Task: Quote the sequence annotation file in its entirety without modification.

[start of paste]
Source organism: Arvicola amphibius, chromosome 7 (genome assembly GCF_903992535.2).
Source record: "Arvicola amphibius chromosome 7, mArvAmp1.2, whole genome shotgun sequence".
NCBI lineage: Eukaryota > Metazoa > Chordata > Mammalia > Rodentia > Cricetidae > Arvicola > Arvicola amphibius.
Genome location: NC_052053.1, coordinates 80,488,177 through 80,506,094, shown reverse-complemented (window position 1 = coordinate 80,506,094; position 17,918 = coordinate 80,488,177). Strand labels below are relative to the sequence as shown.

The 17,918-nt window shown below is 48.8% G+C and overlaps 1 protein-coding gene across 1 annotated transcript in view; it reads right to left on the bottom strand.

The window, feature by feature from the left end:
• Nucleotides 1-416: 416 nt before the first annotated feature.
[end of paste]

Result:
Source organism: Arvicola amphibius, chromosome 7 (genome assembly GCF_903992535.2).
Source record: "Arvicola amphibius chromosome 7, mArvAmp1.2, whole genome shotgun sequence".
NCBI lineage: Eukaryota > Metazoa > Chordata > Mammalia > Rodentia > Cricetidae > Arvicola > Arvicola amphibius.
Genome location: NC_052053.1, coordinates 80,488,177 through 80,506,094, shown reverse-complemented (window position 1 = coordinate 80,506,094; position 17,918 = coordinate 80,488,177). Strand labels below are relative to the sequence as shown.

The 17,918-nt window shown below is 48.8% G+C and overlaps 1 protein-coding gene across 1 annotated transcript in view; it reads right to left on the bottom strand.

The window, feature by feature from the left end:
• Nucleotides 1-416: 416 nt before the first annotated feature.